Governed or Bullied?
Motor tax is a bit of a racket. In theory, we pay it for the maintenance and upgrading of our road system. A recent addition to this is the imposition of a fine factor inside the motor tax because cars are not flipper-friendly. Apparently, the bigger the engines the more carbons emitted and flipper just hates that.
That's the theory of motor tax Irish style. In reality our road tax is being used to prop up Irish Water, as we heard not too long ago and local authorities are using other funds to look after our roads. EU money built the motorways and the Government sold off stretches to tolling companies for a song. That means more money you must pay to drive.
Now I used to like cars until I realized they were the single biggest drain on my meagre resources. You pay VAT on the purchase of a car, VAT on the (expensive) fuel to run it, VAT on the bills to keep it on the road and tax for using the road as well. Then there are the myriad of fines for not being perfect all of the time. Car Insurance which is compulsory, also has VAT added and most of us need a car just to get to work and pay income tax. So if you were to lose your job all of a sudden, the car becomes a luxurious liability.
In the past, you just parked it and perhaps even advertised it for sale. You would have reasoned that you aren't using the damn thing, you are emitting no carbons so you owe nothing to anybody. Your motor is off the road with the battery running down and the tyres going flat. For you, your car is a temporary memory until times get better.
I mentioned bad laws in a recent post and one of these was snuck in during August 2013. Now motorists who forget or fail to declare their car is off the road will be forced to pay arrears and at least three months' motor tax under tough new rules aimed at clamping down on evasion. The Department of the Environment said that anyone planning not to drive their car on a public road must tell their local tax office at least three months in advance. How's that for pure bureaucratic cheek?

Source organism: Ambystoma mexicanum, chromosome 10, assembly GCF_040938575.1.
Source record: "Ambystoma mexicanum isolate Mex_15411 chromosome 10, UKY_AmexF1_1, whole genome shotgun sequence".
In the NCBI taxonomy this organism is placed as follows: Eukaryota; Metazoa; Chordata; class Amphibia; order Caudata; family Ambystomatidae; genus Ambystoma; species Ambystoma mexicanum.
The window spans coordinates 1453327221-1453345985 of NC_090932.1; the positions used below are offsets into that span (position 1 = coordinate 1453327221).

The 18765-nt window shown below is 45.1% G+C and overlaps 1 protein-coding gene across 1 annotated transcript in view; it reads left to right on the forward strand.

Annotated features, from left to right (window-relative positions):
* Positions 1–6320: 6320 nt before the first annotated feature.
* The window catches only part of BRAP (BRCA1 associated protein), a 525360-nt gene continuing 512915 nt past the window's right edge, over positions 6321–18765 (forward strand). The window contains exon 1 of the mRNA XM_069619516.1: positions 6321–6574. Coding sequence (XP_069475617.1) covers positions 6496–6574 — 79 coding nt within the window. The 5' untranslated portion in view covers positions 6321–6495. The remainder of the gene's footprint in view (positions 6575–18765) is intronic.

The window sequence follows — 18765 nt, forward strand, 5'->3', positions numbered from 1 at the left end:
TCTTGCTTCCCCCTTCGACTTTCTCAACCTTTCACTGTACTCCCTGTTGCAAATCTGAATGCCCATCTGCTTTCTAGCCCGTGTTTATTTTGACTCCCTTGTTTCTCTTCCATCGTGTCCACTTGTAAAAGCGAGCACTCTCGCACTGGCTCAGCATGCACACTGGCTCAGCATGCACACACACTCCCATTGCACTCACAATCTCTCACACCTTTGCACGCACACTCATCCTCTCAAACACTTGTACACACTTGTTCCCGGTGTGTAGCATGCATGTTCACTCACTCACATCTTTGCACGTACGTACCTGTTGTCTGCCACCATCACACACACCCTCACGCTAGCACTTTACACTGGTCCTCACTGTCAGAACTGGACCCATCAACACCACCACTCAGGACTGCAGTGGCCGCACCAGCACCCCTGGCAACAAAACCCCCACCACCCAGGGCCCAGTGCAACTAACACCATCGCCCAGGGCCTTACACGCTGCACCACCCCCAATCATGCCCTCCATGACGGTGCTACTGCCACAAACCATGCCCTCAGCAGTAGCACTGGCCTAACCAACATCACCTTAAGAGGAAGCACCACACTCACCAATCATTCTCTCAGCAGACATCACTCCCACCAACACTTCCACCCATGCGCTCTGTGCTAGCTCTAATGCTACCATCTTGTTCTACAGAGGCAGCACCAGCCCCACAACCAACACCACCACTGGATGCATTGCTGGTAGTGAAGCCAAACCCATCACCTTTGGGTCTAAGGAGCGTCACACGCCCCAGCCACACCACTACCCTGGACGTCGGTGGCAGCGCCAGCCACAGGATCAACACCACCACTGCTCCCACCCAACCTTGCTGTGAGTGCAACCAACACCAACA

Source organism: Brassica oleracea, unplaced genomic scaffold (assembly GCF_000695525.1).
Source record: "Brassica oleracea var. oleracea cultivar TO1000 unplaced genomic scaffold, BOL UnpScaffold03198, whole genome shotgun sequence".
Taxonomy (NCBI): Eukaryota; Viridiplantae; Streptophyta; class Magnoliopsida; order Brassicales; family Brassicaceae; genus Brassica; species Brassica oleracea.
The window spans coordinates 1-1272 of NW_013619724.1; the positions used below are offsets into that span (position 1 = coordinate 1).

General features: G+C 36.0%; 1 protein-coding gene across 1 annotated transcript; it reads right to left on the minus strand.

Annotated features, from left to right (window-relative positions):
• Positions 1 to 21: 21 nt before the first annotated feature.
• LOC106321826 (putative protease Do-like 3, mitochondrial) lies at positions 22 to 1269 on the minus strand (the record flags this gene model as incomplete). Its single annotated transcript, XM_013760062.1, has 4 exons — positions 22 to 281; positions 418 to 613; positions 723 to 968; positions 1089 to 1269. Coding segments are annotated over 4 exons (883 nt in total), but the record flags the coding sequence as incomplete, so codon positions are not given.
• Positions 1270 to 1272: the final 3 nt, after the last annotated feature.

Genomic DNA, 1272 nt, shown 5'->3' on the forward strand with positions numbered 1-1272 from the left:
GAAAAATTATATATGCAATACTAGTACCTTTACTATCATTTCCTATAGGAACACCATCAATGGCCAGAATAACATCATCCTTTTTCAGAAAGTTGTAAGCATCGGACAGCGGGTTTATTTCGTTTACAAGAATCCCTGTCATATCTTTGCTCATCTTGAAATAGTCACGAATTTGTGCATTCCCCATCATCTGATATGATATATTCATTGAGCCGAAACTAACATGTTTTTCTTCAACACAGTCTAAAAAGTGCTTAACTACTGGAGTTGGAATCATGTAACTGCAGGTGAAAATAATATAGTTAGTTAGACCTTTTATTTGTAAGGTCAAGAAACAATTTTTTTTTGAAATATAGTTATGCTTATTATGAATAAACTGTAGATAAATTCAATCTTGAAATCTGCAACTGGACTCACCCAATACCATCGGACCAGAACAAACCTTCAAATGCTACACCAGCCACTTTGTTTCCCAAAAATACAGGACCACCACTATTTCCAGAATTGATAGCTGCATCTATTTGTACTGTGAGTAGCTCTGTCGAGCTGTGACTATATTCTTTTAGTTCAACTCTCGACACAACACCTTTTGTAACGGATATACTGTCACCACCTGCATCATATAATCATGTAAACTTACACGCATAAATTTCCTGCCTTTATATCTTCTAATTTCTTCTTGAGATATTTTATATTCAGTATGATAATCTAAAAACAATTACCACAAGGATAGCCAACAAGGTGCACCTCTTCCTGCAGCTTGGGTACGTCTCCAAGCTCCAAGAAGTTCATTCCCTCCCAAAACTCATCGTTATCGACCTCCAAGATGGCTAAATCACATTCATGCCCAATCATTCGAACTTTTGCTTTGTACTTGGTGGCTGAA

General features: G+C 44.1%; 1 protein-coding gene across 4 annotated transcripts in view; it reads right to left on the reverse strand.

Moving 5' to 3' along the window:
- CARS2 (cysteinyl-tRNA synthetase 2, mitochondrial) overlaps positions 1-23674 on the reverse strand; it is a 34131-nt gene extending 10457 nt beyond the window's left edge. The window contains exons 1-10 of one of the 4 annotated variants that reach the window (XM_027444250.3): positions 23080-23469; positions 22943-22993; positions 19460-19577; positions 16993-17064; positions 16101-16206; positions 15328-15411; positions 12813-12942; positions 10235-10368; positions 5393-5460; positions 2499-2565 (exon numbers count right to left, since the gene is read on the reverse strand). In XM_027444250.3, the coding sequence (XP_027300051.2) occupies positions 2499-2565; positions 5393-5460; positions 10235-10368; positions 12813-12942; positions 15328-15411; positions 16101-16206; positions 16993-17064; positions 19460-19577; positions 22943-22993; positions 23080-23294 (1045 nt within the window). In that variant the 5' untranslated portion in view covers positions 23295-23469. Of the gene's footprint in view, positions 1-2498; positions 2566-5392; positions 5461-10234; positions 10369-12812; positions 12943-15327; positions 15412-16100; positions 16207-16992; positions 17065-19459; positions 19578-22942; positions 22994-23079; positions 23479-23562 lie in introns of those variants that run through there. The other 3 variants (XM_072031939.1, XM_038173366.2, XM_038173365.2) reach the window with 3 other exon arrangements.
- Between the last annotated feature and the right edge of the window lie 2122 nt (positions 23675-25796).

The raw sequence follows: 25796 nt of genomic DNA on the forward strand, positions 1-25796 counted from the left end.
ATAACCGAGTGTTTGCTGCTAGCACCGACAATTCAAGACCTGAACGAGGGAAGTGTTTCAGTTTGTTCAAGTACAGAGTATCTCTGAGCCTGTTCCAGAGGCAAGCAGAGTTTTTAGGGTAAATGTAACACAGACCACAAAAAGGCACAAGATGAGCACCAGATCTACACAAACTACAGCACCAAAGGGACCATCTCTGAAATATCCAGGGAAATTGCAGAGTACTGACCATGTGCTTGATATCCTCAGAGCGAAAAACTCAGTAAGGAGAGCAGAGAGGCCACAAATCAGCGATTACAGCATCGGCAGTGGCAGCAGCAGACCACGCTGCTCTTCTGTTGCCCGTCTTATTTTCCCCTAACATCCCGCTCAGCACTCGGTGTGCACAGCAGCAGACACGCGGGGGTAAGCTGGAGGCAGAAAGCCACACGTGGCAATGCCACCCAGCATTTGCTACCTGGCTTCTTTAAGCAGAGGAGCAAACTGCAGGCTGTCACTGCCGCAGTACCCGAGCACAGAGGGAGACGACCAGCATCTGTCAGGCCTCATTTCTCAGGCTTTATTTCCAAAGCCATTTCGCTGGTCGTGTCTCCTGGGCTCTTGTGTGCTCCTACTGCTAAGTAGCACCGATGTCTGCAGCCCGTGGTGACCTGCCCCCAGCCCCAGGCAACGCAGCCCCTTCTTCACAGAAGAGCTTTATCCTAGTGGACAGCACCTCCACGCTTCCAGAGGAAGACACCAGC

You normally do not get much notice of a redundancy and what happens if you accidentally fall down the stairs and are made suddenly unable to drive? Are you supposed to anticipate such events three months in advance? At the time this law was passed, the then Environment Minister Phil Hogan said the system would deal on a local basis with cases where, for example, a person fell ill suddenly and could not use their car but could not declare it was off the road to their local tax office. I suggest that the sick person may not even be able to get out of bed to be 'dealt with locally.' And what does, "The system would deal on a local basis with cases" really mean? Is this the wink and elbow language of delight? Do you give the nod to a Garda you know? No you don't!
The bill clearly states that, "Forms will be submitted directly to motor tax offices or online, instead of at Garda stations." So do you know someone in the Motor Tax Office? This kind of nonsense infuriates me. It is political double-speak where the meat of this new law states firmly that, "The non-use declaration must be made three months in advance." It is obvious then that any "deal on a local basis," must be done by knowing somebody in authority. Otherwise the new (bad) law is black and white and the Gardai are entitled to fine you. Remember, a non-taxed car can be confiscated.
This is a bad law that doesn't make sense to any normal person and it pre-supposes that all of us are just looking for ways to break the law. I don't like the tone of that but I'm sure you agree though that if politicians make bad laws, (for their own reasons), then ordinary decent honest people might just react by thinking, to hell with that. Look at the water tax as an example of it! This opens a further debate which should prompt you to consider some more. Do we obey our laws voluntarily because we believe it is for the common good or do we begrudgingly obey them because of the consequences of not doing so? Are we being governed or bullied?